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ABSTRACT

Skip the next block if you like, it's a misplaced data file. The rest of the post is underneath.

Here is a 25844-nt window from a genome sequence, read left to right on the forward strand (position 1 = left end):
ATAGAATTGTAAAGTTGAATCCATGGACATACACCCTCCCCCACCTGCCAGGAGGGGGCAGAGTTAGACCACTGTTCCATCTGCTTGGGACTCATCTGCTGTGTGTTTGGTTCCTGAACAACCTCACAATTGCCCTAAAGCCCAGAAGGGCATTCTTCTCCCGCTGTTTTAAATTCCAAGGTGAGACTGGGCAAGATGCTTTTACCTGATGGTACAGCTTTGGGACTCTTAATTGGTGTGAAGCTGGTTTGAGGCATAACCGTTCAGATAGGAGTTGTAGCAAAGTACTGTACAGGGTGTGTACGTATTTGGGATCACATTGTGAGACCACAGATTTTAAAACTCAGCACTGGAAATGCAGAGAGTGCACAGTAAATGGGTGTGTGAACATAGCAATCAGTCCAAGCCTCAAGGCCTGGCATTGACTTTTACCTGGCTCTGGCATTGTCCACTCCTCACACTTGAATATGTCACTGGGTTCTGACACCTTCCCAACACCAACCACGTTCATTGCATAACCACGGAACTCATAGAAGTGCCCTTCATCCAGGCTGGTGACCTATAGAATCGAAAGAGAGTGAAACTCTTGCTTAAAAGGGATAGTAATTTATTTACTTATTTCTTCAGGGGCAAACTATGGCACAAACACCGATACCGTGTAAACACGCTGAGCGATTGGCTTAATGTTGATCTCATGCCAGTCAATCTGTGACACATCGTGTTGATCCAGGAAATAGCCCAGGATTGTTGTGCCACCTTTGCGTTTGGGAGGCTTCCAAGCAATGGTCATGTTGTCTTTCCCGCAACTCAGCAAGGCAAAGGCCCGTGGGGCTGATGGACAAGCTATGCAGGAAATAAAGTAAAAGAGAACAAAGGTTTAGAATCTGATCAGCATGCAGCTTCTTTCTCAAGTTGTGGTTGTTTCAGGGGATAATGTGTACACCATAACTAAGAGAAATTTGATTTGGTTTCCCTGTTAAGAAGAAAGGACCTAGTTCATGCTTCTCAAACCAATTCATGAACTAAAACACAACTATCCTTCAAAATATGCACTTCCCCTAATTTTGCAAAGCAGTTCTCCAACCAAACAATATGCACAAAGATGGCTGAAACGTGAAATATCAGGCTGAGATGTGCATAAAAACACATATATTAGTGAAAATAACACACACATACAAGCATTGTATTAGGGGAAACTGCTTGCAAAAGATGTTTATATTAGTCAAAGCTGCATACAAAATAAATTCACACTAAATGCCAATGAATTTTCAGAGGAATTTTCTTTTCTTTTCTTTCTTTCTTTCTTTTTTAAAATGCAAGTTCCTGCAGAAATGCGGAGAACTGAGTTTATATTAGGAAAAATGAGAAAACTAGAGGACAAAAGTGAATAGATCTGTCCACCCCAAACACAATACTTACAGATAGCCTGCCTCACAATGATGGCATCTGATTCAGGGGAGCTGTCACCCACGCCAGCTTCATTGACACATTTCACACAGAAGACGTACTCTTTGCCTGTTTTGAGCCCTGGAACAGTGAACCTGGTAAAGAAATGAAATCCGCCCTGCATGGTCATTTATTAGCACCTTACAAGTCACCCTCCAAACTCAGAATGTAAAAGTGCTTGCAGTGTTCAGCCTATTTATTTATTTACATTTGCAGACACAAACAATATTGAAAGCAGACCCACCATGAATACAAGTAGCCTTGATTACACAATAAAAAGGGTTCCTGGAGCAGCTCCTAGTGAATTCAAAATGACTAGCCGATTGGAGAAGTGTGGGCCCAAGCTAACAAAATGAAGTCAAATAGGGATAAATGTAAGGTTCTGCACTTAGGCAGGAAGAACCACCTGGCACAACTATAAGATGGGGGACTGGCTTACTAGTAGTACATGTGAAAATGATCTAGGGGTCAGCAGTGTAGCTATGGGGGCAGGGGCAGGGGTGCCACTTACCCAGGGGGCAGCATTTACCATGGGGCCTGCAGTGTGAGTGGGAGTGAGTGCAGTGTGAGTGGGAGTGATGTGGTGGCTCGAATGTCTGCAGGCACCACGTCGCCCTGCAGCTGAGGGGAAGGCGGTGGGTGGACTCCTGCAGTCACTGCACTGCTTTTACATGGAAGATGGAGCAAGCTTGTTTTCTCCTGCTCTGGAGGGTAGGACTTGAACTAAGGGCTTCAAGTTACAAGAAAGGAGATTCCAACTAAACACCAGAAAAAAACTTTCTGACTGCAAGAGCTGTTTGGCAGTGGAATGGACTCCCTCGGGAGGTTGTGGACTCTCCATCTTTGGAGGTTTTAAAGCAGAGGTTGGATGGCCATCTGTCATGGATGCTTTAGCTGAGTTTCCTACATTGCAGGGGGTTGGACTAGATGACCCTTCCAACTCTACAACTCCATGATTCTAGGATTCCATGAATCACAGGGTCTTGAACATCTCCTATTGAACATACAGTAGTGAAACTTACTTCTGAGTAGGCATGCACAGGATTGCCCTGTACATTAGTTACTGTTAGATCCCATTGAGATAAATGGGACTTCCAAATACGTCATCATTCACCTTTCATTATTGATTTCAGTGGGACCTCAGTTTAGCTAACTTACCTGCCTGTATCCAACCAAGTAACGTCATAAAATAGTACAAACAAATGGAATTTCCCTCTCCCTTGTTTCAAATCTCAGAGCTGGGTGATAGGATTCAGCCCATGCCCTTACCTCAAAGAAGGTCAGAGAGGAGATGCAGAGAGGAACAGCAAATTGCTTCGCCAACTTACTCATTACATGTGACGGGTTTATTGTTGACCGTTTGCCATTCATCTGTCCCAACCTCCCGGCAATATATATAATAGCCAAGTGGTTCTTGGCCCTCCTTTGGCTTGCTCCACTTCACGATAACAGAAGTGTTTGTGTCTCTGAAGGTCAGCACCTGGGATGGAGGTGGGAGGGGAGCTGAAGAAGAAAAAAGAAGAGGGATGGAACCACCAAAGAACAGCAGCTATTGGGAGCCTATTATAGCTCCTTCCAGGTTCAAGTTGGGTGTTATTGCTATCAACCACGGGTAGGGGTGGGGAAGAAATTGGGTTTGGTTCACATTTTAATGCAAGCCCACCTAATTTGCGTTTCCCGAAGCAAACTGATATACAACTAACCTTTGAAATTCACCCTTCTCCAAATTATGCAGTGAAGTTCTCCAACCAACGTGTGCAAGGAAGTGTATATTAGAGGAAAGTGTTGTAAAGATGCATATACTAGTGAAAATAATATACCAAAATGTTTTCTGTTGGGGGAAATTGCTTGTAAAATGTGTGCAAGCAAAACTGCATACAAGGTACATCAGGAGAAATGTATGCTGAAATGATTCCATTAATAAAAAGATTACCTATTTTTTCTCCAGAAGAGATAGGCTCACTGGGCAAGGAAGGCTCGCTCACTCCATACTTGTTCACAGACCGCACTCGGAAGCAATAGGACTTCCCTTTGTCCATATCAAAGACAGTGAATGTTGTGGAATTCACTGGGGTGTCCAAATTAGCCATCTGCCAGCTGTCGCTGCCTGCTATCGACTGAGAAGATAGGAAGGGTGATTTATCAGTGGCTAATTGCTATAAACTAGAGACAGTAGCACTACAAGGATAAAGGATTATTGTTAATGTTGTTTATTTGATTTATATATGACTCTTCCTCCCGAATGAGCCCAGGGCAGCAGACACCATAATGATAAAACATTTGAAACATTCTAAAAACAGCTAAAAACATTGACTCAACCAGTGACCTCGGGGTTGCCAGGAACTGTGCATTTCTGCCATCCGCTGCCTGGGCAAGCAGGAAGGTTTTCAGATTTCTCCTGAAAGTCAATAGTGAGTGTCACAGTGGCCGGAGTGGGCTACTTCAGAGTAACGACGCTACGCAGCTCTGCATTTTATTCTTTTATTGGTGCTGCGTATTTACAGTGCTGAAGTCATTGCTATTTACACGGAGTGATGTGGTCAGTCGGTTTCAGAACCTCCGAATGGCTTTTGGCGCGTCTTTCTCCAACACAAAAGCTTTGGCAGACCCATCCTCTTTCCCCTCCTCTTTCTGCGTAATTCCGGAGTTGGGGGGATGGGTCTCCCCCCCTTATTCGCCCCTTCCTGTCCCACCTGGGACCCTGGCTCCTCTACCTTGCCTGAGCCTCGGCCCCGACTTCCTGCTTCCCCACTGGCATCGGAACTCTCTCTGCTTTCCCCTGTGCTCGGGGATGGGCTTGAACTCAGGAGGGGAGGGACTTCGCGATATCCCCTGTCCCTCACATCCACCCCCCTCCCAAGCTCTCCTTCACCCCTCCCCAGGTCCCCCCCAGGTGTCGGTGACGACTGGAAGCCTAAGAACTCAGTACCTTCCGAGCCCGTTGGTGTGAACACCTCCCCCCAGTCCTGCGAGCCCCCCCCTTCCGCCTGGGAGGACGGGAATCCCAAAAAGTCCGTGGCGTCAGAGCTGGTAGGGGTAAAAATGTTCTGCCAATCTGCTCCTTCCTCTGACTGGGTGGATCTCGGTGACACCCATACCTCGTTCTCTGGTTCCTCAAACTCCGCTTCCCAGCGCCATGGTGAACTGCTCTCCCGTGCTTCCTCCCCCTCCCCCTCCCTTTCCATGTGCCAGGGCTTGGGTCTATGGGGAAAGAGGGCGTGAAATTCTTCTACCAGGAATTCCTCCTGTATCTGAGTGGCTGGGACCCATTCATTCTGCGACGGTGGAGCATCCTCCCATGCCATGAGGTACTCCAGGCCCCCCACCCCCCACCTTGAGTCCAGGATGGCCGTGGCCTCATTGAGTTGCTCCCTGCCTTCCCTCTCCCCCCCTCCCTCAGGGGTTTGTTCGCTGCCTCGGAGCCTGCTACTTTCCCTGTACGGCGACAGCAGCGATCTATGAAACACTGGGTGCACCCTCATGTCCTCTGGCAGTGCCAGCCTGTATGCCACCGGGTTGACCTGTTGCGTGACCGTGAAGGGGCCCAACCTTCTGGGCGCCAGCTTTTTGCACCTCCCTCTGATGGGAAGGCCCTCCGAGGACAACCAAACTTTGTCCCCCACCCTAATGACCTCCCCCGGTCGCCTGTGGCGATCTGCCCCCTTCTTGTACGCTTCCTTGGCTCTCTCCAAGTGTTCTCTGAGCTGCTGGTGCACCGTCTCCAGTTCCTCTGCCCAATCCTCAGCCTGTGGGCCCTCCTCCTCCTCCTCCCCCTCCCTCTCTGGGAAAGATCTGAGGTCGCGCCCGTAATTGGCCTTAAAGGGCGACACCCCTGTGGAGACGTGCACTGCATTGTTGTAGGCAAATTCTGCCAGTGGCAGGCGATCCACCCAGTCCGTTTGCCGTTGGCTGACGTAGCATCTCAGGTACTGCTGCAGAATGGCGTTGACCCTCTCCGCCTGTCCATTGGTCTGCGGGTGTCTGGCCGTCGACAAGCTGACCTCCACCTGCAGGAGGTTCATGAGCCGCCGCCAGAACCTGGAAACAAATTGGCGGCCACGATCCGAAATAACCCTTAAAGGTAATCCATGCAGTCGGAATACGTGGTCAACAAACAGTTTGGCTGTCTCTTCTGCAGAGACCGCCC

Nonhealing cutaneous wounds, a major cause of morbidity and mortality, are difficult to treat. Recent studies suggest that significant increases in skin wound-healing rates occur by altering gap junction intercellular communication (GJIC). As migration of keratinocytes and fibroblasts is an important feature of wound healing, this study investigated whether migration rates in cultured normal human epidermal keratinocytes and dermal fibroblasts could be altered by modulating GJIC via connexin mimetic peptides. First, HeLa cells stably transfected with connexin43 (Cx43), Cx40, or Cx26 were used as a model to determine connexin specificity and the doses of connexin mimetic peptides required to attenuate GJIC. Gap26 and Gap26M inhibited GJIC dose dependently and were nonconnexin specific, whereas Gap27 was Cx43-selective. Skin keratinocytes and fibroblasts expressed a variety of connexins, with Cx43 predominating. Cx43 protein expression was reduced at leading edges 3 hours after scraping confluent monolayers, resolving at 24 hours. Gap26M and Gap27 significantly increased migration rates across scrapes in keratinocytes and fibroblasts by blocking gap junction functionality. GJIC inhibition can thus directly influence keratinocyte and fibroblast migration. Furthermore, our results support the therapeutic potential of connexin mimetic peptides to aid wound closure, and provide a simple approach to screening new agents.